Implantation of cholangiocarcinoma and lung cancer may occur. Transductal dissemination of pancreatic cancer has been observed in an animal model . Intraductal dissemination of ampullary carcinoma was rare; however, some cases have been reported. Ban speculated that an identical acinar cell carcinoma suggested intraductal dissemination from the pancreatic tail to the pancreatic head . Matsubara reported an adenocarcinoma that had disseminated to the pancreatic duct in a retrograde manner and recurred in the remnant pancreas after pancreaticoduodenectomy; the authors claimed that the case of intraductal dissemination would require confirmation of a non-invasive primary cancer of the pancreatic duct, with no invasion of lymphatic and venous duct, and multiple foci .
In our case, the pathological findings of the first operation showed no invasion in the pancreatic parenchyma, and the resection stump was negative for carcinoma. At the first operation, there was no obvious peritoneal dissemination or lymph node metastasis and no evidence suggesting lymphatic vessel invasion or vein invasion.
There are several pieces of evidence that suggests intraductal dissemination. First, the cancerous lesion was located at a site distant from the pancreatojejunal anastomosis. There were no malignant cells between the anastomosis and the tumor. Second, this tumor was identical to the original primary with respect to histology and immunohistochemistory. Third, there was a possibility of iatrogenic cancer implantation caused by the previous endoscopic biliary stenting prior to the first operation. The obstruction of the pancreatic duct or an iatrogenic procedure (ERCP) could have caused tumor cell implantation in the pancreatic duct epithelium in retrograde fashion.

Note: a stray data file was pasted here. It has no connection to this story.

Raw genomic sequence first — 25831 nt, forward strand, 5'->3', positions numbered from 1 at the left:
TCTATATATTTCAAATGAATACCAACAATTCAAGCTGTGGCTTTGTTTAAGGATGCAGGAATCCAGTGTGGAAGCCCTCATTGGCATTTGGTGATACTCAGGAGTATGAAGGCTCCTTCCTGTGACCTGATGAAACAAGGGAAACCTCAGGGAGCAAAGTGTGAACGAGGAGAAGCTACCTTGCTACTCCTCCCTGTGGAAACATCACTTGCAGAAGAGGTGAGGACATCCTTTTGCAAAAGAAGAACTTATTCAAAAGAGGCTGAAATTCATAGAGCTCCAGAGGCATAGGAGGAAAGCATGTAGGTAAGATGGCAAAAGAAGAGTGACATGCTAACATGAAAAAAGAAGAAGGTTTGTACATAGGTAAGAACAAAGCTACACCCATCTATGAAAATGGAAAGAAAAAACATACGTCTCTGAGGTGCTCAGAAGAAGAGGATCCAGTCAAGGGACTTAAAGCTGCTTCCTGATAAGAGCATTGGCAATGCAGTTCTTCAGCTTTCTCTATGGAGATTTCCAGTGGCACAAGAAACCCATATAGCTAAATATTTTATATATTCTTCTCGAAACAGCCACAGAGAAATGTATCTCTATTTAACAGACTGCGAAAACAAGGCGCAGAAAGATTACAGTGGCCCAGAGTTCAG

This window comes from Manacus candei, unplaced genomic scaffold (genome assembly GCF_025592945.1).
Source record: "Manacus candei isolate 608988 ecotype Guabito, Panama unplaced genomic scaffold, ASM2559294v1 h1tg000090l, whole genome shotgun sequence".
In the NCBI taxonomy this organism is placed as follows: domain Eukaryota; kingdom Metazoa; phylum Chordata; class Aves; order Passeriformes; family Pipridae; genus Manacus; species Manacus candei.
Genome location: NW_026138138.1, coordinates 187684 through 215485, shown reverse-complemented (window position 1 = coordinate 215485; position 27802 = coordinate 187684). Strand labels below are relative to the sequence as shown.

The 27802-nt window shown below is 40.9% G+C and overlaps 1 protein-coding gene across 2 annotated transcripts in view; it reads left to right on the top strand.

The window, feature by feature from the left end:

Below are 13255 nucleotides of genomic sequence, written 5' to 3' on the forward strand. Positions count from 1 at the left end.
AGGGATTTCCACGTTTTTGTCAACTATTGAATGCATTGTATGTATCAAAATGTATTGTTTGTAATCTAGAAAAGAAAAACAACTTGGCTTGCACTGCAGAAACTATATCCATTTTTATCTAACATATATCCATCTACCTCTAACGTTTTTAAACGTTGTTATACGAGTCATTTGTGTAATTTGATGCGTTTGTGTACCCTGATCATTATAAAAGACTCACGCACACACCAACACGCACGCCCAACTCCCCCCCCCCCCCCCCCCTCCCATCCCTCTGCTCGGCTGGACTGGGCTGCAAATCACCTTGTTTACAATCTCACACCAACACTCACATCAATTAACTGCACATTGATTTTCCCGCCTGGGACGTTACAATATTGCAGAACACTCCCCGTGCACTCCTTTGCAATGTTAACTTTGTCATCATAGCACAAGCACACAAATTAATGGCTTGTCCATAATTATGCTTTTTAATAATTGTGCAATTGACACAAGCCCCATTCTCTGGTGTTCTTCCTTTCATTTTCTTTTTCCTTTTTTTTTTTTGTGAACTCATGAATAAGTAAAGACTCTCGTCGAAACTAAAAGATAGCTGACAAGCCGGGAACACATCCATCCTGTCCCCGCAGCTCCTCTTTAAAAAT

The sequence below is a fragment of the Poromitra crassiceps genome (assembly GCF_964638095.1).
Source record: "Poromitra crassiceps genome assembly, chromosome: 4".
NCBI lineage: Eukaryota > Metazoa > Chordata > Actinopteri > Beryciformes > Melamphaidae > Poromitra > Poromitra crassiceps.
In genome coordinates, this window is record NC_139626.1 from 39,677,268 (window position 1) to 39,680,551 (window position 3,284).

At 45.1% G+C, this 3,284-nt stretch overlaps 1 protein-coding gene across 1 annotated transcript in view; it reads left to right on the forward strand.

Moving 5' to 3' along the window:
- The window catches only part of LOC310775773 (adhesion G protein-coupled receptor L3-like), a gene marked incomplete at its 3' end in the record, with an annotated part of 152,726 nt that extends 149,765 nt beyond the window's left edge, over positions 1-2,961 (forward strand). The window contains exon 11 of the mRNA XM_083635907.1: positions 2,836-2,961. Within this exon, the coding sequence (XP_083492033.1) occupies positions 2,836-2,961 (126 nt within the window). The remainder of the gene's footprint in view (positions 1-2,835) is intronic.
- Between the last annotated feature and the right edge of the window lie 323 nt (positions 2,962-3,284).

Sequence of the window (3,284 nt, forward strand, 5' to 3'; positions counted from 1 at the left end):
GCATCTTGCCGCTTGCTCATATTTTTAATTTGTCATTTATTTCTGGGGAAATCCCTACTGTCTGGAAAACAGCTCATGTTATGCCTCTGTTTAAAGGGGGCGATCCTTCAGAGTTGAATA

It is unclear whether the tumor in this case was caused by tumor implantation or blood-borne metastasis. This tumor showed invasive growth to both the pancreatic parenchyma and to the epithelium of the main pancreatic duct. Therefore, the origin of the recurrent lesion remains unclear. Furthermore, because the growth rate of the ampullary carcinoma after implantation is unknown, the period from the first surgery to recurrence is not useful to determine the cause of recurrence.
Intraductal dissemination of ampullary carcinoma is a cause of recurrence in the pancreatic remnant after pancreaticoduodenectomy in cases of obstruction of the pancreatic duct or an iatrogenic procedure preoperatively.
KH and TK performed the first operation. KM and KH performed the second operation. KM was responsible for writing this manuscript. KH made critical revisions to this article for important intellectual content. KM gave the final approval of the article. All authors read and approved the final manuscript.
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The authors declare that they have no competing interests.